Los Angeles

Eva Hesse, H+H, 1965, varnish, ink, gouache, enamel, cord, metal, wood, papier-mâché, unknown modeling compound, particle board, and wood, 27 x 27 1/2 x 4 7/8".

Eva Hesse, H+H, 1965, varnish, ink, gouache, enamel, cord, metal, wood, papier-mâché, unknown modeling compound, particle board, and wood, 27 x 27 1/2 x 4 7/8".

Los Angeles

“Oranges and Sardines: Conversations on Abstract Painting”

Hammer Museum
10899 Wilshire Boulevard
November 9, 2008–February 8, 2009

Curated by Gary Garrels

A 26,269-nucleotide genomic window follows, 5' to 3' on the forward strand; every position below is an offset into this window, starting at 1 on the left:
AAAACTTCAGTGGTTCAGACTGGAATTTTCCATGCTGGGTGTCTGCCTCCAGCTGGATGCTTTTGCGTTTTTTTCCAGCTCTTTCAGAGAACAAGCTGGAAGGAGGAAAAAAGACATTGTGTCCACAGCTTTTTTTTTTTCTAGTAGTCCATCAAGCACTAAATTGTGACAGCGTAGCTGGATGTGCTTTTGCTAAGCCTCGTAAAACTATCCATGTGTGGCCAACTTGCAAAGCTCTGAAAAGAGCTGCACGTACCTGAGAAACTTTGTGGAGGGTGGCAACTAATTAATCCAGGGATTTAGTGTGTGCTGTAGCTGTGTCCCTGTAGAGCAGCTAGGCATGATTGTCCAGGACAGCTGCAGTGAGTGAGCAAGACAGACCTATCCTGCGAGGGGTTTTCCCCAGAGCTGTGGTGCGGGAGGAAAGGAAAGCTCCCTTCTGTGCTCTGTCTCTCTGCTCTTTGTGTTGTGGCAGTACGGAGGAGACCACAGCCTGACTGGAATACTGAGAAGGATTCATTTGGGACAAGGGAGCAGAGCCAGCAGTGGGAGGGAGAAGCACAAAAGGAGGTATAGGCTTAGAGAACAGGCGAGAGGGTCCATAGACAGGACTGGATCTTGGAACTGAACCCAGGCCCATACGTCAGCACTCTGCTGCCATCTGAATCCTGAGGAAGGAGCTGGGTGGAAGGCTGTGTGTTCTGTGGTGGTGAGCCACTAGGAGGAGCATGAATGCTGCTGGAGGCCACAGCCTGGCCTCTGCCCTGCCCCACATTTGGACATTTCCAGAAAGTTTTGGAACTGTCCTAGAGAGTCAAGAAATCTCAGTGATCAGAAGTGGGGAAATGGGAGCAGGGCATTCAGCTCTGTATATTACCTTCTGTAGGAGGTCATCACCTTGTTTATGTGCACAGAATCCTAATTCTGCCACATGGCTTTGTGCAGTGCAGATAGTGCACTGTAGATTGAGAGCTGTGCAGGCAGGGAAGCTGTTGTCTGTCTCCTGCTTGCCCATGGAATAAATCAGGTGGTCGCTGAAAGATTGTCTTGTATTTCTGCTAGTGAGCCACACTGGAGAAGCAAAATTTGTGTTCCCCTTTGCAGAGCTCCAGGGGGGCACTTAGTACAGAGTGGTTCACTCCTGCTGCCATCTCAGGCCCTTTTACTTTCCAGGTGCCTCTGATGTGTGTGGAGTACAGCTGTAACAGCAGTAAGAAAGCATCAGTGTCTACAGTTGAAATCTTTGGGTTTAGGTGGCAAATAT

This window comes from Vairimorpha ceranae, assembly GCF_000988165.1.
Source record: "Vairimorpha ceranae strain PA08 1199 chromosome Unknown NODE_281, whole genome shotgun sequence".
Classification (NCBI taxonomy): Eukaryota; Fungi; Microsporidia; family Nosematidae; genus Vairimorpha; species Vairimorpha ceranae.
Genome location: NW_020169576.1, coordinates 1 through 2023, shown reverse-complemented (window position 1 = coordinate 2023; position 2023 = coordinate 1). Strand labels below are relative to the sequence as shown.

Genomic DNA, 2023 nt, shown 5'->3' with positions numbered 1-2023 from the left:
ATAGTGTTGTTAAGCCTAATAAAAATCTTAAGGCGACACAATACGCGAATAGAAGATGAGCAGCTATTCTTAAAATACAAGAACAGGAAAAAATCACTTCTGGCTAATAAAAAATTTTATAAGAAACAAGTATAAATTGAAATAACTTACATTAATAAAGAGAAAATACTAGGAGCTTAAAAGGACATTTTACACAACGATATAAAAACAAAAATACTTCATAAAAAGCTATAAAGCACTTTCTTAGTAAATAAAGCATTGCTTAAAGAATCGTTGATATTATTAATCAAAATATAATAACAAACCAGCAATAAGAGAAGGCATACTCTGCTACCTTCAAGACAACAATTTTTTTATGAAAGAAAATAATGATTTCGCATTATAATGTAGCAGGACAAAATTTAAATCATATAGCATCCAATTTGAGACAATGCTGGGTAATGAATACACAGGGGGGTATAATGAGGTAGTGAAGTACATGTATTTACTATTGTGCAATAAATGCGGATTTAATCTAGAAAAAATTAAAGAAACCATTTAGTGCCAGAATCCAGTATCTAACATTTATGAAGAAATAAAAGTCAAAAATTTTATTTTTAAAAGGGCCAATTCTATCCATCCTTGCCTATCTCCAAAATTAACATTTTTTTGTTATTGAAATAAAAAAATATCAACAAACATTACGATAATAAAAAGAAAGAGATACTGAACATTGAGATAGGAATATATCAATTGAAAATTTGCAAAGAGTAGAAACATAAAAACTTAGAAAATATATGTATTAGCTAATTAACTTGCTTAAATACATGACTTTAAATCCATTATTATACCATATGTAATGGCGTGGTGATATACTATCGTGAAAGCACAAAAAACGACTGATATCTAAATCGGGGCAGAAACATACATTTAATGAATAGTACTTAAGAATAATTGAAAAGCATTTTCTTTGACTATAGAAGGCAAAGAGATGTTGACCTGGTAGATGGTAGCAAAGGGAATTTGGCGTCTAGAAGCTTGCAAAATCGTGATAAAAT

Few have managed to render the light anxiety of artistic sublimation with such comedic facticity as Frank O’Hara did in his 1957 poem “Why I Am Not a Painter,” a New York School parable in which the sources of one’s inspiration—here, sardines and the color orange—are shown to be always right there in the artwork (and also not). Acknowledging this conundrum, contemporary artists Mark Grotjahn, Wade Guyton, Mary Heilmann, Amy Sillman, Charline von Heyl, and Christopher Wool pair their own canvases at the Hammer with those of the earlier figures (Klee, De Kooning, Gonzalez-Torres, and Guston among them) who they say influenced them most. An accompanying catalogue is to feature an essay by curator Gary Garrels and extended interviews with the artists. Will they avoid the subject?